I am really excited to share with you all an area that I have a hard time understanding. This is a place that I stumble with almost everyday. It is a struggle that I have in life and am finding a way to a greater hope by placing my trust wholly in the Holy One, Jesus Christ's Love.
In the face of a pressing need for answers and solutions to life's problems - answers that are not quickly forthcoming - trust in the Wisdom and Power who is Jesus Christ - and know how to wait.
The next story has had profound impact on me and is one that I have been holding since 2007. I hope you enjoy this short story and then find your children and hug them.
Dennis Rainey tells a story of a missionary family on furlough, staying at the lake house of a friend. On the day in question, Dad was puttering in the boathouse, Mom in the kitchen, and the three children, ages four, seven, and twelve, were on the lawn, Four-year-old Billy escaped his oldest sister's watchful eye and wandered down to the wooden dock. The shiny aluminum boat caught his eye, but unsteady feet landed him in eight-foot-deep water.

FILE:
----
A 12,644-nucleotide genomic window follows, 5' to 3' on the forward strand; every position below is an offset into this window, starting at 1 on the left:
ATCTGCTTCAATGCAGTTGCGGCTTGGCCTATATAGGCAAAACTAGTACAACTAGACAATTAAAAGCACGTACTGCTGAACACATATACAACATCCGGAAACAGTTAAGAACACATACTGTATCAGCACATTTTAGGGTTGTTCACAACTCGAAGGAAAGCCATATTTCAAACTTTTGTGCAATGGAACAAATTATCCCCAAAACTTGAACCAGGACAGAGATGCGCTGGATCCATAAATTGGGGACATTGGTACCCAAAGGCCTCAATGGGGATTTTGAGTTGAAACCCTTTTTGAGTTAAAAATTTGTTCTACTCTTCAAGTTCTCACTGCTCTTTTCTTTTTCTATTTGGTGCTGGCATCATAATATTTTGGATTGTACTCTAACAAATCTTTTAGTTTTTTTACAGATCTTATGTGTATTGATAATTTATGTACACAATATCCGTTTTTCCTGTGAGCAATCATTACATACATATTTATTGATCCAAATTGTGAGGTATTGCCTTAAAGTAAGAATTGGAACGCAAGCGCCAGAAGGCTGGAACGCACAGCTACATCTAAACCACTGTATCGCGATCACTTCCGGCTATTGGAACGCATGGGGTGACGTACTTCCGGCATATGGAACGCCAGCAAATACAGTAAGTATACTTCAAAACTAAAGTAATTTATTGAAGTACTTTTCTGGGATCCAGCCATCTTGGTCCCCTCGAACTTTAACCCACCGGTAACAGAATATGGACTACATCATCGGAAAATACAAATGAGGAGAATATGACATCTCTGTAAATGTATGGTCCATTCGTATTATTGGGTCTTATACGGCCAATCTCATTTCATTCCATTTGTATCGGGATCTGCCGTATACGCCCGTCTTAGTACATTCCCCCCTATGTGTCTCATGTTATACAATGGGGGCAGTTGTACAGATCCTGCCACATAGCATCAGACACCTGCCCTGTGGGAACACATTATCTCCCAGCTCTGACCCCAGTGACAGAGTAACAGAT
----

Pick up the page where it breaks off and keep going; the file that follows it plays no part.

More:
When the twelve-year-old screamed, Dad came running out. Realizing what had happened, he dove into the murky depths. Frantically he felt for his son, but twice, out of breath, he had to return to the surface. Filling his lungs once more, he dove down and found Billy clinging to a wooden pier several feet under. Prying the boy's fingers loose, he bolted to the surface with Billy in his arms.
Safely ashore, his father asked, "Billy, what were you doing down there?" The little one replied, "Just waitin' on you, Dad, just waitin' on you."
Young as he was, the boy no doubt had a history with his father - a history of feeling safe, protected, accepted, and loved. He knew from experience that his father delighted in him. Naturally the boy had a healthy, positive self-image: he had come to know that he was loved, and he had felt knowledge of his father's faithfulness. Cooler head might judge the boy presumptuous and asset that he had showed reckless disregard for his safety. He should have taken control of his desperate situation, they would say. And surely there is a measure of truth here. However, when taking control becomes our routine response to troubled relationships and worrisome problems, God is not our co-pilot, he's not even aboard."
See you all on the trial!